Drops and Splashes

Copyright ©2017 Deborah M. Zajac. ALL RIGHTS RESERVED

I didn’t have anything planned this week-end because it was raining in the morning on Saturday, and when that cleared out for a few hours break before the rain returned that evening He-Man, Diva Dog, and I went to stretch our legs in the hills. We went up down the hills walking about 3.1 miles then we were slugs the rest of the day.

Today, Sunday I wanted to photograph water drops and splashes. It’s been raining so much I guess I have drops and splashes on the brain. 🙂

After breakfast and my first cuppa tea I set up my kitchen sink with diy water drop rig.

I thought others might like to know/learn how to do it so, I have written down the gear, and steps I used to achieve the images below.

In the first image below I have my trusty Nikon Df with my Nikon SU800 wireless trigger mounted on it, and both are mounted on my travel tripod. On a light stand next to that is my Nikon SB600 speedlight. I was shooting tethered using Lightroom’s Tether Capture feature on my laptop  which is just out of frame.

I attached a doggie bag filled with clear water to the faucet with a rubber-band.  I poked a little hole in the bag to drip into a bowl filled to the brim with water.

Under that is a colorful beach towel to create nice colors in the water, and catch any splashes and or spills.  The little spoon behind the faucet I used to focus on by placing it in the bowl where the drops were falling then focused on that and switched to manual focus. The lens is a Nikkor 105mm Macro lens.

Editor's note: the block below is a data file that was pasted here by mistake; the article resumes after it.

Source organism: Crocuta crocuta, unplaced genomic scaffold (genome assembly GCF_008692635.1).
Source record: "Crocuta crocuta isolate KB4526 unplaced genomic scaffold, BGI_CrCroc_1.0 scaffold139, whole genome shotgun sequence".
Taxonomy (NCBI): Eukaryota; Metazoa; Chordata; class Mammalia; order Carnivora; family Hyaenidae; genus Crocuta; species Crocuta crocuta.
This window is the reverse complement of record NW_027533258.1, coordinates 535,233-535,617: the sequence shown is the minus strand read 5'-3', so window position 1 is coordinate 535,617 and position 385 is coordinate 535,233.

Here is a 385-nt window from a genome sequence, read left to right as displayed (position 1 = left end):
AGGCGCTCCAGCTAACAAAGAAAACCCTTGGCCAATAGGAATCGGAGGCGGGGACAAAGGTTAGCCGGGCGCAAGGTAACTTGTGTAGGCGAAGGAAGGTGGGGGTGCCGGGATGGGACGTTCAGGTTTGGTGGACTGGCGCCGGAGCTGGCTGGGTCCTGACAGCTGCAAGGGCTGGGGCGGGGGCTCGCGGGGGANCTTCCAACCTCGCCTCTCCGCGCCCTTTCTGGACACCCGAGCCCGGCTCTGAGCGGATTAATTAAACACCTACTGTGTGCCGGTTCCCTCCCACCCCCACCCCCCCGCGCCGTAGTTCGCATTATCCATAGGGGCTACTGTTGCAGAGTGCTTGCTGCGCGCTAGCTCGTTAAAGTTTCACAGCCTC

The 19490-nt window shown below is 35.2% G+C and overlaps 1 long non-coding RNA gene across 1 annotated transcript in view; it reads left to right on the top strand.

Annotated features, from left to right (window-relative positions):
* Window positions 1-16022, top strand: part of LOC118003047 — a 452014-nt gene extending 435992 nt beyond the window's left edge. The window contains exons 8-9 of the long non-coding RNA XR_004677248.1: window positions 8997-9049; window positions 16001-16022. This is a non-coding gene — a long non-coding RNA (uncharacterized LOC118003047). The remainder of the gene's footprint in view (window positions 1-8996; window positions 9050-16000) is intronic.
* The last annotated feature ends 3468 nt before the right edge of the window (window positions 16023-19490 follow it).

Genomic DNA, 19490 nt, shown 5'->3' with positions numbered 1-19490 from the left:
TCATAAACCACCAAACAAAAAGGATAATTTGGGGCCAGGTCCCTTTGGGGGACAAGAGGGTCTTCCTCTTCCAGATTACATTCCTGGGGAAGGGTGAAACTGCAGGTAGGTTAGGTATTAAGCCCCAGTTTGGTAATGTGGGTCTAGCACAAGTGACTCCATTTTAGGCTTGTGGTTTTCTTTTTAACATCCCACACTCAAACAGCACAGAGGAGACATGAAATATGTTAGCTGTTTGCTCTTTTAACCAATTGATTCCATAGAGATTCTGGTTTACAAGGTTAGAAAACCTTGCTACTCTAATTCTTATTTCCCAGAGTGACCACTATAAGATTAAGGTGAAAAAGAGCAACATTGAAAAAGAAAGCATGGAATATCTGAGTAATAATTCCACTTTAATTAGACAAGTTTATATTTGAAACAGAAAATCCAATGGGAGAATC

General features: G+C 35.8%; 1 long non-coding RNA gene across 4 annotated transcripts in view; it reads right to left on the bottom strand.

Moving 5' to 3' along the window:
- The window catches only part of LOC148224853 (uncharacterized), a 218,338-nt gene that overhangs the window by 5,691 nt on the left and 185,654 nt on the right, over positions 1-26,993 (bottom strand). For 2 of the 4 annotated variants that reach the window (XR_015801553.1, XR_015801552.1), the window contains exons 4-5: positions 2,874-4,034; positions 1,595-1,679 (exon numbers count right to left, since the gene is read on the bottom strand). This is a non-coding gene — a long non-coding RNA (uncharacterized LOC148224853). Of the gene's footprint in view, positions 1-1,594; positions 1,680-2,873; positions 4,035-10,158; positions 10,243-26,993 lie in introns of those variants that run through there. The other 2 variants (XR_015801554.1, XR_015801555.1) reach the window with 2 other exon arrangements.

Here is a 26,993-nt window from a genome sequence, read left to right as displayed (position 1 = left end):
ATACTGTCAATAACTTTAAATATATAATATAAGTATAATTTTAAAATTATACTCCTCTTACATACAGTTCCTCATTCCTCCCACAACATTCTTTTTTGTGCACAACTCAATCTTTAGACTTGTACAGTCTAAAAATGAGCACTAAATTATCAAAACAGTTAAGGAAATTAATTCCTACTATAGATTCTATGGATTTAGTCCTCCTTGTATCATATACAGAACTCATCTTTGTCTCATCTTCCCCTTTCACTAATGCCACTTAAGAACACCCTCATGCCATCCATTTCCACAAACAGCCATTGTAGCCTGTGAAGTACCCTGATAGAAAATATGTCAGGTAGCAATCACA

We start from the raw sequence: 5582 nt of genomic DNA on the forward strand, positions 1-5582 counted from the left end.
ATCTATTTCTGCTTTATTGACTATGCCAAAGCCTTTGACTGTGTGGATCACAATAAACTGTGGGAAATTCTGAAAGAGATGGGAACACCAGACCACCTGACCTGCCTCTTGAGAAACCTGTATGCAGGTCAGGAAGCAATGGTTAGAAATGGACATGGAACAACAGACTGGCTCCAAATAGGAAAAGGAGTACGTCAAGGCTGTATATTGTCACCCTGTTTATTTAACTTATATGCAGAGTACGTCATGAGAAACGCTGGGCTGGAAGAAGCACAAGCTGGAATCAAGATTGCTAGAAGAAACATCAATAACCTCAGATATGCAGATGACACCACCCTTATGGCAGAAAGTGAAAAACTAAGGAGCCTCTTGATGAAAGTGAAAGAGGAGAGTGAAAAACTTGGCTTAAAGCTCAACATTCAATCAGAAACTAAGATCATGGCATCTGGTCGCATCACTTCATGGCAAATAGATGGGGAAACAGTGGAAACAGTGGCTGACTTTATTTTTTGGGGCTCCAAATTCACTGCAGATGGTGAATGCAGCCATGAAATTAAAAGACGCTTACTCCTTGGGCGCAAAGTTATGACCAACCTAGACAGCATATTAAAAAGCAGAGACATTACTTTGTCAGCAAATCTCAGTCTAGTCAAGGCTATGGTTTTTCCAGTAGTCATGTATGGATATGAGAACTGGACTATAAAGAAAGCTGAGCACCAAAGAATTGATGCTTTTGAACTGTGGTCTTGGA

Waterdrop and Splash Set Up

iPhone 7 Plus

I took a few test shots to get shutter speed, focus, and exposure set, then started trying to time the drops to get a few nice drops and splashes. You need to shoot a lot of frames to get the timing just right.

Here are a few of my favorites:

Suspended

Waterdrop

Balancing Act

Balancing Act

SPLASH!

Splash!

Settings: I used F/16 and F/18,  1/1000s and 1/1600s, ISO 100, Manual Priority|Matrix metering| Manual Focus: I developed these 3 frames in PS CC 2017 & On 1.

I shot about 100 frames then transferred them all to a memory stick to upload to my desktop computer.  Once there I culled the images down from 100 to 33.

It has been  3 yrs since I last set up to shoot water drops and splashes (here). I forgot how challenging and fun it is trying to catch the drops and splashes at just the right time.

You don’t need a Speedlight or wireless trigger to make this type of shot. A continuous light bulb in a shop clamp light would work! You’d probably want to diffuse it with some tracing paper,  velum paper, or shear white shower curtain though.  Be aware that bulbs can get very hot so keep your diffusing material several inches away from the light!

I hope you found this interesting, and I hope you give it a go! If you do let me know how you did and please post your images. I’d love to see your results!

More to come…

” My only true love, darling. I live for furs. I worship furs! After all, is there a woman in all this wretched world who doesn’t? ” Cruella De Vil in Disney’s 101 Dalmations

Copyright © 2013 Deborah M. Zajac. All Rights Reserved

live for furs. I worship furs! AI’m continuing to play with my Speedlight off camera. I have to re-learn how to set it up before I can use it if I let too much time pass between using it off camera. For this shot I used my homemade Snoot for the lighting on this.  This is my Homemade Snoot on my SB600.

DIY 7.5 in. SnootI made it with an old tea box, and Gaffer’s Tape

DIY 7.5 in. Snoot Project “How To” make my Snoot:

What I used and did
A tea box
Scissors
Box cutter
Gaffers Tape
Painters Tape
SB600 w/Finished Snoot